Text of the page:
The Apple Pencil is a stylus that's designed to offer unparalleled precision and integration with the iPad while also offering a natural feel that's similar to the sensation of using a pen or pencil on paper.
There are pressure and positioning sensors built into the Apple Pencil to allow it to detect a range of forces for pressure-sensitive drawing and writing. Two tilt sensors in the tip of the Apple Pencil determine the orientation and angle of the hand holding it, enabling shading techniques.
The Apple Pencil offers a 12-hour battery life and it charges through the built-in Lightning connector at the bottom of the device. A 15-second charge delivers a half-hour of power, so it's always going to have juice when needed.
Because the first-generation Apple Pencil charges using an integrated Lightning connector, to charge it with the iPad, a Lightning to USB-C adapter is required.
Apple is selling a $249 Magic Keyboard Folio alongside the iPad, with the accessory able to turn the iPad into a mini notebook. It is a full-size keyboard with a built-in trackpad and a 14-key function row.
The keyboard features two pieces, so a cover and kickstand can be used separately from the detachable keyboard. Both pieces magnetically attach to the iPad.
2021 Ninth-Generation iPad
Apple's ninth-generation iPad, first introduced in September 2021, continues to be available for the same starting price of $329. It introduced the A13 Bionic chip, True Tone, a better front-facing camera with Center Stage, and more.
The ninth-generation iPad looks the same as previous models with an aluminum body that is slightly thicker than the iPad Air and iPad Pro models.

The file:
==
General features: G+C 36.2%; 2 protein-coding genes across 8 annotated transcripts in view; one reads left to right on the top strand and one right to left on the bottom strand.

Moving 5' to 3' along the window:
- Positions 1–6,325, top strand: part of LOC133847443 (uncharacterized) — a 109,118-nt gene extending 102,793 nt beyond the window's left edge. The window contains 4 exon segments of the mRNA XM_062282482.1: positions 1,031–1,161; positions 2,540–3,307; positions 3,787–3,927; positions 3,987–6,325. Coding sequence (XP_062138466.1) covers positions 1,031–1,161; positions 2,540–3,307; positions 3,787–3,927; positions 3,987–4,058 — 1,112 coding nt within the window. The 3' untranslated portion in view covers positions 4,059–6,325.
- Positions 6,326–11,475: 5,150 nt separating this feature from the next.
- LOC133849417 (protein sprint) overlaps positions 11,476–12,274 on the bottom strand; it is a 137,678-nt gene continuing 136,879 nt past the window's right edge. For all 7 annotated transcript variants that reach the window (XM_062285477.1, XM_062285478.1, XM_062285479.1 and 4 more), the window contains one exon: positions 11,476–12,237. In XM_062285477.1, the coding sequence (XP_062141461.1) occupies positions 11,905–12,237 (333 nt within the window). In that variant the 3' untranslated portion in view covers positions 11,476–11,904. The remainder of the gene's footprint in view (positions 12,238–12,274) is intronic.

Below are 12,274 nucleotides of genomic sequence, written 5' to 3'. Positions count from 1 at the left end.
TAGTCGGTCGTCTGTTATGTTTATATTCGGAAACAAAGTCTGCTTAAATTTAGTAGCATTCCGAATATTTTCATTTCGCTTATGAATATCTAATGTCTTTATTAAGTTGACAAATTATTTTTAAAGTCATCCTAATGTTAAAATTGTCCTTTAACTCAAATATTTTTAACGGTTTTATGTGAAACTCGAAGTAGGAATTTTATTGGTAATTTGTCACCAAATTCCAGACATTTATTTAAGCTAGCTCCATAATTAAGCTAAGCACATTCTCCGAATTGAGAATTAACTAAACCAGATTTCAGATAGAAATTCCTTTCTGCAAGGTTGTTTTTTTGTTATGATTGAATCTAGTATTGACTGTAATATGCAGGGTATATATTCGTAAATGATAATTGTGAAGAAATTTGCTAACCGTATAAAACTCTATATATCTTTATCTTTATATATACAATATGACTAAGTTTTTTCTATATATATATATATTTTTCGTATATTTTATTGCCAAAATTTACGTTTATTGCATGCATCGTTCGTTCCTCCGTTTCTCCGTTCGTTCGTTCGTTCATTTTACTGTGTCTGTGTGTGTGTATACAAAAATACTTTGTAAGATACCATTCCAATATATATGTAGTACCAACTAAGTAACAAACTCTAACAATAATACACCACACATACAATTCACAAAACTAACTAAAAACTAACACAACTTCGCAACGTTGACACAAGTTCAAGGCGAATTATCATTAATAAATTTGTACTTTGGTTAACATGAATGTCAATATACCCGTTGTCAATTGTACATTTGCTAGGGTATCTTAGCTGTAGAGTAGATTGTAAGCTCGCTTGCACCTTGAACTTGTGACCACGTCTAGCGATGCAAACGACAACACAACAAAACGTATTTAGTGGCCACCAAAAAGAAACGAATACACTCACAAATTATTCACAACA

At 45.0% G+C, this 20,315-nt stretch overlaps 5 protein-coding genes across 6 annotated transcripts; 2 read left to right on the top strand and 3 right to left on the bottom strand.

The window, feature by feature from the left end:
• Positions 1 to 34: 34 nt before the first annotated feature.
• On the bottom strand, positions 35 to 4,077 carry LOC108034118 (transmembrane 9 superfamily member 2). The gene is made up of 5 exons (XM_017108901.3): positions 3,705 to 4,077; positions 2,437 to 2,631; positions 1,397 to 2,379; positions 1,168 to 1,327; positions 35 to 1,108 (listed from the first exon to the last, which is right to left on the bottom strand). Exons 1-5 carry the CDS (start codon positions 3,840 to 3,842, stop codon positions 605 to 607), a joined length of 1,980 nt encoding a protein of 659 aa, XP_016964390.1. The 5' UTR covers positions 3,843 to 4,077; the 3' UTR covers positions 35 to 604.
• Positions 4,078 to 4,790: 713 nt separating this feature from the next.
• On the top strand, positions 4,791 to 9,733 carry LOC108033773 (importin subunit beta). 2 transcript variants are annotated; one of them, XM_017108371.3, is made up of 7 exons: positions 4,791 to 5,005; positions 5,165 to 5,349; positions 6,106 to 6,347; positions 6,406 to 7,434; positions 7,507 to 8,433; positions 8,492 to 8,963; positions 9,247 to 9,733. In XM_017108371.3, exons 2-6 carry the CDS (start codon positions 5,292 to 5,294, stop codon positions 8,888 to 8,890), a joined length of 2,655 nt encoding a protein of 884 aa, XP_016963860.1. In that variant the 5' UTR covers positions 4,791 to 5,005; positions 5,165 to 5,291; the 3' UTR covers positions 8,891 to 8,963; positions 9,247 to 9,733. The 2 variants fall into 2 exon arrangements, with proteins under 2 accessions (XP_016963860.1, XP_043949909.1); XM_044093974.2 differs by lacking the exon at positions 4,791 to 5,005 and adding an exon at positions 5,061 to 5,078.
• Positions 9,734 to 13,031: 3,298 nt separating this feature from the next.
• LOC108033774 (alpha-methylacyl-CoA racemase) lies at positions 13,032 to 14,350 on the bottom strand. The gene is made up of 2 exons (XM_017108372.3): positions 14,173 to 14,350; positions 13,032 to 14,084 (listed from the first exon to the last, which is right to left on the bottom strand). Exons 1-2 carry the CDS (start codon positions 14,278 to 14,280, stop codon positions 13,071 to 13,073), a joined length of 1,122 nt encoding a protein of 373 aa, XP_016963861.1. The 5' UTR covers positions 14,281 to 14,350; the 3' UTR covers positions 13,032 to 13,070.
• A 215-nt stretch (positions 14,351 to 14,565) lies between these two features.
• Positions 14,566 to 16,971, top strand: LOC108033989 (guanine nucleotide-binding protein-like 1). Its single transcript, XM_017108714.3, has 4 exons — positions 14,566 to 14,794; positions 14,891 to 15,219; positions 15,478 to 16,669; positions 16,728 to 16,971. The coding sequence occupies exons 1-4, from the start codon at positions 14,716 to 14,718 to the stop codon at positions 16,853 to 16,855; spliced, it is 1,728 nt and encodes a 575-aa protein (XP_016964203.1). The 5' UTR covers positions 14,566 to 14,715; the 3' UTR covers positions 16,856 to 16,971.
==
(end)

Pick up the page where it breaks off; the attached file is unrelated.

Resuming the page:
As with the seventh- and eighth-generation iPad, the ninth-generation iPad offers a 10.2-inch display, which offers more viewing area than the 9.7-inch iPad that was sold a few years prior. The 10.2-inch iPad is Apple's smallest iPad display after the 8.3-inch iPad mini. The 10.2-inch display has a resolution of 2160 x 1620 at 264 pixels per inch and it offers nearly 3.5 million pixels along with 500 nits brightness.
The iPad features Apple's A13 Bionic chip, which was first introduced with the iPhone 11 and iPhone 11 Pro in 2019. While it is slower than the M1 chip in the iPad Air, it is much faster than the A12 chip that was in the previous-generation entry-level iPad.
The iPad also offers a 12-megapixel Ultra Wide front-facing camera with a 122º field of view and an ƒ/2.4 aperture, which is a major upgrade from the previous 1.2-megapixel FaceTime camera. The front-facing camera also supports Center Stage to keep subjects in frame during video calls.
Other iPad features include an 8-megapixel camera with 1080p video recording, Gigabit-class LTE for cellular models, an "all-day" 10 hours of battery life, Touch ID, Apple Pay support, and 802.11ac WiFi. First-generation Apple Pencil support is included, and there's a Smart Connector so the iPad works with the Smart Keyboard Folio for the 10.2-inch iPad.
The ninth-generation iPad continues to be positioned as an affordable, entry-level tablet for educational institutions and those on a budget, with prices that start at $329 or $299 for Apple's educational institution customers.
Available in Silver and Space Gray, the iPad starts at $329 for 64GB of storage or $479 for 256GB of storage and is available for purchase from the Apple online store and Apple retail stores. Cellular models are available with an additional $130 charge. The Apple Pencil is available separately for $99, as is the Smart Keyboard, priced at $159.